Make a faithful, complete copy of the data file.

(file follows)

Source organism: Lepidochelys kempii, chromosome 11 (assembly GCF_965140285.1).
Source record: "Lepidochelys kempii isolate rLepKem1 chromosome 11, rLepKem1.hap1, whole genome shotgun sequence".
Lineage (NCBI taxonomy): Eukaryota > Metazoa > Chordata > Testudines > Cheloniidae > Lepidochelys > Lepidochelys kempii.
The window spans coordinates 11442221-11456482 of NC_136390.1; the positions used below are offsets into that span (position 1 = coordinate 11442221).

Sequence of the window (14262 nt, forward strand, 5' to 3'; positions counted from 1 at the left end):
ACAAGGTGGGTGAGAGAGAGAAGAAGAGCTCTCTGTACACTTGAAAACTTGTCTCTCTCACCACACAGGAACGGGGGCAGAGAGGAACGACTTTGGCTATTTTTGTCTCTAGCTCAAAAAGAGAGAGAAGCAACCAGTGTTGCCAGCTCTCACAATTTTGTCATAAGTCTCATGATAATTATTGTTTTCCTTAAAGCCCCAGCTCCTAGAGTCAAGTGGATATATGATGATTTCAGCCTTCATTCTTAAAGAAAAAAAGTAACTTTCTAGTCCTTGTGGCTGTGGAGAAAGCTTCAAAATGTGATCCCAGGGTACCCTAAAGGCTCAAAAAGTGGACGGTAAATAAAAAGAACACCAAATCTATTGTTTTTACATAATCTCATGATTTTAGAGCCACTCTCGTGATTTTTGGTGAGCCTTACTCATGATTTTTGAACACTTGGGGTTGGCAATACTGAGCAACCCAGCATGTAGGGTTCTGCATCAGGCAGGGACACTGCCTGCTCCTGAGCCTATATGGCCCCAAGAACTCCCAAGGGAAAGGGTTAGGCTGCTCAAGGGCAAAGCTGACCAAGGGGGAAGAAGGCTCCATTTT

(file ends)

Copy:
Source organism: Lepidochelys kempii, chromosome 11 (assembly GCF_965140285.1).
Source record: "Lepidochelys kempii isolate rLepKem1 chromosome 11, rLepKem1.hap1, whole genome shotgun sequence".
Lineage (NCBI taxonomy): Eukaryota > Metazoa > Chordata > Testudines > Cheloniidae > Lepidochelys > Lepidochelys kempii.
The window spans coordinates 11442221-11456482 of NC_136390.1; the positions used below are offsets into that span (position 1 = coordinate 11442221).

Sequence of the window (14262 nt, forward strand, 5' to 3'; positions counted from 1 at the left end):
ACAAGGTGGGTGAGAGAGAGAAGAAGAGCTCTCTGTACACTTGAAAACTTGTCTCTCTCACCACACAGGAACGGGGGCAGAGAGGAACGACTTTGGCTATTTTTGTCTCTAGCTCAAAAAGAGAGAGAAGCAACCAGTGTTGCCAGCTCTCACAATTTTGTCATAAGTCTCATGATAATTATTGTTTTCCTTAAAGCCCCAGCTCCTAGAGTCAAGTGGATATATGATGATTTCAGCCTTCATTCTTAAAGAAAAAAAGTAACTTTCTAGTCCTTGTGGCTGTGGAGAAAGCTTCAAAATGTGATCCCAGGGTACCCTAAAGGCTCAAAAAGTGGACGGTAAATAAAAAGAACACCAAATCTATTGTTTTTACATAATCTCATGATTTTAGAGCCACTCTCGTGATTTTTGGTGAGCCTTACTCATGATTTTTGAACACTTGGGGTTGGCAATACTGAGCAACCCAGCATGTAGGGTTCTGCATCAGGCAGGGACACTGCCTGCTCCTGAGCCTATATGGCCCCAAGAACTCCCAAGGGAAAGGGTTAGGCTGCTCAAGGGCAAAGCTGACCAAGGGGGAAGAAGGCTCCATTTT